What Everyone Ought To Know About Fear

The Fear Response

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You and I are distinctively unique as individuals. We’re each original and have a personal style. Seasoning the covered dish we bring to the potluck dinner of life with our special sauce. But when responding to immediate danger, we’re exactly alike.

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Your Sympathetic Nervous System

The sequence of behaviors triggered by fear is common and produces the same physiological responses in all animals. These include the changes that are triggered by the sympathetic nervous system. When faced with danger your body’s sympathetic nervous system shifts into overdrive, causing the heart to beat faster, blood pressure to rise and you begin to hyperventilate. Perspiration increases and the skin’s nerve endings tingle, causing goosebumps. Your senses become hyper-alert, freezing you momentarily as you take in every detail. Adrenaline floods your muscles, preparing you to fight or run away. In addition, your brain shifts focus away from digestion to focus on a potential danger.

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Fear, Emotions, And Your Amygdala

The sympathetic nervous system is like a circuit board sending signals to a concentrated mass of cells located deep within your brain called the amygdala; The brain’s alarm system. The amygdala allows you to perceive fear, which is a good thing because it heightens your awareness in the face of danger. It’s only about the size of an almond, but it packs a punch. The amygdala is responsible for your emotions, such as fear, anger, and sadness, as well as control your aggression. In addition, your memories of events are stored in the amygdala, so you will recognize similar events in the future.

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Cracking The Fear Code

But there is a difference between feelings and emotions. As you can see, fear as an emotion is the result of a distinct pattern of neurons signaling neurons. Your feelings are a smoke screen of your conscious mind. They’re the labels you assign to your emotion of fear. There is one more element that makes up the mechanism of fear, your specific memory of the experience. After a scary experience, you can remember what happened, but also you recall how you felt about what happened. Remembering a negative  or painful incident can be very helpful. For example, if you burnt your hands while cooking, you remember to wear an oven mitt.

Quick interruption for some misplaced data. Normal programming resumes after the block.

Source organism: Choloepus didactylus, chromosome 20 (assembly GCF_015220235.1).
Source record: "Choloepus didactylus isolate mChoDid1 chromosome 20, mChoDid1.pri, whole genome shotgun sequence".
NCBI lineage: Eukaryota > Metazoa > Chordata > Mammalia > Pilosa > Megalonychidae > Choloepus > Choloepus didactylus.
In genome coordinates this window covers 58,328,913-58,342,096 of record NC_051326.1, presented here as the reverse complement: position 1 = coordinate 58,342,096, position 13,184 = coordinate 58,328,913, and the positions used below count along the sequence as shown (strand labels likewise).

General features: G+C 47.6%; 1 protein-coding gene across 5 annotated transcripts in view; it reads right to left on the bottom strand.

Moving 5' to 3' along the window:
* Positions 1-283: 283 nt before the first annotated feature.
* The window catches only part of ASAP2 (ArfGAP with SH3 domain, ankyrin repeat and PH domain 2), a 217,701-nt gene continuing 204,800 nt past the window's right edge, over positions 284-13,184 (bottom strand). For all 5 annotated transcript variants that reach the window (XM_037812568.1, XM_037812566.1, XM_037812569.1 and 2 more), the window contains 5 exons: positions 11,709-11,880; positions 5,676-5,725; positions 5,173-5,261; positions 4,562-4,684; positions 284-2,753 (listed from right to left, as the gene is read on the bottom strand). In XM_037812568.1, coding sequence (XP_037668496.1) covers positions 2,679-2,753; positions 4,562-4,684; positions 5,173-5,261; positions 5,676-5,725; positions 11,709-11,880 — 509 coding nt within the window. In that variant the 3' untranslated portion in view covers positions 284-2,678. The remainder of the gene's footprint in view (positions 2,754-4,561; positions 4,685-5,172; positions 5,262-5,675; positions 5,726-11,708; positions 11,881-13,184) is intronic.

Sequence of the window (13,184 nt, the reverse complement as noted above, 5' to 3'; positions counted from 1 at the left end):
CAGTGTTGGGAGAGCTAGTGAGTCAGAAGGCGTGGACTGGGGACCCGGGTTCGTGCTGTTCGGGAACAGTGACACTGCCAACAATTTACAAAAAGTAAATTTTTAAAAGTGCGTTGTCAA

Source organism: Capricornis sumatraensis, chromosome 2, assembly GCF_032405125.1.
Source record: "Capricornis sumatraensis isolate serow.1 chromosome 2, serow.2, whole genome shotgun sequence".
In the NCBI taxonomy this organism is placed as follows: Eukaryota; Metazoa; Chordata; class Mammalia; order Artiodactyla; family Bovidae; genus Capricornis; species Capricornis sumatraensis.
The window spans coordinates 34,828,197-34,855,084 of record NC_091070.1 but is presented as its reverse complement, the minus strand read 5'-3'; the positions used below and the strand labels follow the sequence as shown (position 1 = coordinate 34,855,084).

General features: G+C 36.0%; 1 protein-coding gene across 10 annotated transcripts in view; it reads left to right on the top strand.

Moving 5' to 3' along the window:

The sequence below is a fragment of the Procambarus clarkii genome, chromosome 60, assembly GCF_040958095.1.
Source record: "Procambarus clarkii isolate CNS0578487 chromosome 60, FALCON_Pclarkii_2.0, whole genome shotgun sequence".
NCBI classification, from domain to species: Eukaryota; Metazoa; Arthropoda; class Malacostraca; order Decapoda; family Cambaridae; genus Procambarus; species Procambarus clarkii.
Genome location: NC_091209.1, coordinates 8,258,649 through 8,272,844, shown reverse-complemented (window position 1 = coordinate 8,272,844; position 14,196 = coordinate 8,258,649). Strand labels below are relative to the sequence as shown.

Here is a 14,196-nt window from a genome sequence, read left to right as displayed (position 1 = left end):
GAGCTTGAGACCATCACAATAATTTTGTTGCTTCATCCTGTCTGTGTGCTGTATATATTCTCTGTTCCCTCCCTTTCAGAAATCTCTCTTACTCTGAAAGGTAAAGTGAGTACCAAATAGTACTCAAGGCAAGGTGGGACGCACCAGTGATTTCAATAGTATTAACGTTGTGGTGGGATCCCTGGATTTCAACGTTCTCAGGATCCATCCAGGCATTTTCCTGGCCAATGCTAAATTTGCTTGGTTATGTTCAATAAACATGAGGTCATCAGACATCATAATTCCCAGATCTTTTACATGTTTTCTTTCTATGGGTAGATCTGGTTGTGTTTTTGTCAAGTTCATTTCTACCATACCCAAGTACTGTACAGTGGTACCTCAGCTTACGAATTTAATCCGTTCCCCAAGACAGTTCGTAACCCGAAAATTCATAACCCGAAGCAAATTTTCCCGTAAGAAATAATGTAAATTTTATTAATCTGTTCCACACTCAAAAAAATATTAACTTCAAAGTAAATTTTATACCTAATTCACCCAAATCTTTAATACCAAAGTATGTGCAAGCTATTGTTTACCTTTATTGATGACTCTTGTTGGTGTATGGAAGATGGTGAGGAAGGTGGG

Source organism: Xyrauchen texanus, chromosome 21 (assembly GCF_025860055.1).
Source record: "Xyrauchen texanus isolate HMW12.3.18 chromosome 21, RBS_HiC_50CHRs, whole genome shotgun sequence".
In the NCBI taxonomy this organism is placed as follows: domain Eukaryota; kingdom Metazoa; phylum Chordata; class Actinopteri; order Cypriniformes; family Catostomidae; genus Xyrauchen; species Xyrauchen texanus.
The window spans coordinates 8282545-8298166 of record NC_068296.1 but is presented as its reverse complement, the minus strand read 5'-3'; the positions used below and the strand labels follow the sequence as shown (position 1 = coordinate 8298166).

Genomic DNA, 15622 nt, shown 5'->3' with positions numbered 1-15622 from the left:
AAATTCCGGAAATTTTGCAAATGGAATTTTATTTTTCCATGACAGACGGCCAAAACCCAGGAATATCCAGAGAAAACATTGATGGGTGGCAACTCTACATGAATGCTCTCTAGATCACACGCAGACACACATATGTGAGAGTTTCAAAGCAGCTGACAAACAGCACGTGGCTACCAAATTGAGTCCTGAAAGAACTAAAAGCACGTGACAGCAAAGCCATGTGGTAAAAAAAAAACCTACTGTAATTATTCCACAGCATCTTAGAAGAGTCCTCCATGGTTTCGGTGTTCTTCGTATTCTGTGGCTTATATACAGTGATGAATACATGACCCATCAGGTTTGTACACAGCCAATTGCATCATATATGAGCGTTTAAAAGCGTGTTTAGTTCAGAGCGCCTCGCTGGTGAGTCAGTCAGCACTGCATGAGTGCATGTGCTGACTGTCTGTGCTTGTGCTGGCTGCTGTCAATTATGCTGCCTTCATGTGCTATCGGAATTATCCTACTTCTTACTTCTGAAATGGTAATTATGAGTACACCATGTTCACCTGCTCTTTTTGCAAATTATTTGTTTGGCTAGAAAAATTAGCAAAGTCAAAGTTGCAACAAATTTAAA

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But prolonged amygdala activity can trigger mood disorders such as, panic, anxiety, and compulsive behaviors. For example, while cooking dinner you ask your son to grab the saucepan sitting on the stove. Without checking to see if the pan is hot, he grabs the pan and winds up with second-degree burns on his arms and hands. An accident like this is any mother’s nightmare. Remember, the initial response of the amygdala is brief. Once the immediate danger is over, (when you sprang spring into action to help your son), the neurons stimulating your amygdala should stop firing. However, this experience was so traumatic that your mind constantly re-enacts the scene. Every time you recall the kitchen memory your sympathetic nervous system prepares you for danger. Eventually, you begin either avoiding the kitchen or cooking. Perhaps you begin a routine of compulsively checking the appliances making sure you  turned all the dials in the kitchen “off”.

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Fear: Friend and Foe

You need fear. If you think your life would be better without it, stop. Start re-framing your thoughts by focusing on the reasons the fear response is common to all species. Fear is your friend. Without it you’d tackle any big brown bear in the woods, walk down an alley alone at 2:00 in the morning, or blow-dry your hair in the bathtub. Consider your response to fear is like sustaining physical pain. You only have hit your head with a frying pan one time to know it hurts and you don’t want to relive the experience. Your fear response teaches you a situation may cause you pain. It can save your life or allow you to come to the aid of someone in danger.

Remember This:

  • Fear is an emotion generated by an apparent threat, which temporarily changes the way your brain, organs, and behavior normally operates.
  • Anxiety occurs when you constantly relive the traumatic event and perceive it to be uncontrollable or unavoidable.

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Have a banner day!

Pamela

 

Helping Brains Relieve Anxiety

A new study suggests a strategy to treat anxiety might be to design drugs that help the brains own regulatory circuitry kick in and tune down hyperactive neurons. The study’s authors focus on a part of the brain that processes fear and other emotions the amygdala. In anxious mice, the researchers found, this region of the brain plays host to an overactive enzyme that disrupts a regulatory signaling system responsible for preventing nerve cells from becoming overexcited. See more…

 

Related Links:

The Gift of Fear and Other Survival Signals that Protect Us From Violence

Fear: Essential Wisdom for Getting Through the Storm